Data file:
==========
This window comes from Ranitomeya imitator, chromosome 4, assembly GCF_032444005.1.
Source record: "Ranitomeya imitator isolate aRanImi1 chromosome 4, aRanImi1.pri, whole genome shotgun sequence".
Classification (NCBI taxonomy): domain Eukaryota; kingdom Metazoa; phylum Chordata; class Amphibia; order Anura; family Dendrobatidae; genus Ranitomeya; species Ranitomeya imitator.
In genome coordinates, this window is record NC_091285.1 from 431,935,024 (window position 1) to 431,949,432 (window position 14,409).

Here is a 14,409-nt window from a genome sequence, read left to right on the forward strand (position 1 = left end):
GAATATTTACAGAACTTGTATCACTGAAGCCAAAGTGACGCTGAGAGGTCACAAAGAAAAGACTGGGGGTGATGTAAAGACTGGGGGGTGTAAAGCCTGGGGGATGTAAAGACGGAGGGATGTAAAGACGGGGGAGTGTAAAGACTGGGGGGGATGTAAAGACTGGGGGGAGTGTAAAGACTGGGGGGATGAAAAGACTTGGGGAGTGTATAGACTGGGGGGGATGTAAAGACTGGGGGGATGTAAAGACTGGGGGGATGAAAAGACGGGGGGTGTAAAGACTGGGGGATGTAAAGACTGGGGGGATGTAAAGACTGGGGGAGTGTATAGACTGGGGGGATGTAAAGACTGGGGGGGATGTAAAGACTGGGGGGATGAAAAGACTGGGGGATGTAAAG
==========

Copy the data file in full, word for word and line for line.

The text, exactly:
This window comes from Ranitomeya imitator, chromosome 4, assembly GCF_032444005.1.
Source record: "Ranitomeya imitator isolate aRanImi1 chromosome 4, aRanImi1.pri, whole genome shotgun sequence".
Classification (NCBI taxonomy): domain Eukaryota; kingdom Metazoa; phylum Chordata; class Amphibia; order Anura; family Dendrobatidae; genus Ranitomeya; species Ranitomeya imitator.
In genome coordinates, this window is record NC_091285.1 from 431,935,024 (window position 1) to 431,949,432 (window position 14,409).

Here is a 14,409-nt window from a genome sequence, read left to right on the forward strand (position 1 = left end):
GAATATTTACAGAACTTGTATCACTGAAGCCAAAGTGACGCTGAGAGGTCACAAAGAAAAGACTGGGGGTGATGTAAAGACTGGGGGGTGTAAAGCCTGGGGGATGTAAAGACGGAGGGATGTAAAGACGGGGGAGTGTAAAGACTGGGGGGGATGTAAAGACTGGGGGGAGTGTAAAGACTGGGGGGATGAAAAGACTTGGGGAGTGTATAGACTGGGGGGGATGTAAAGACTGGGGGGATGTAAAGACTGGGGGGATGAAAAGACGGGGGGTGTAAAGACTGGGGGATGTAAAGACTGGGGGGATGTAAAGACTGGGGGAGTGTATAGACTGGGGGGATGTAAAGACTGGGGGGGATGTAAAGACTGGGGGGATGAAAAGACTGGGGGATGTAAAG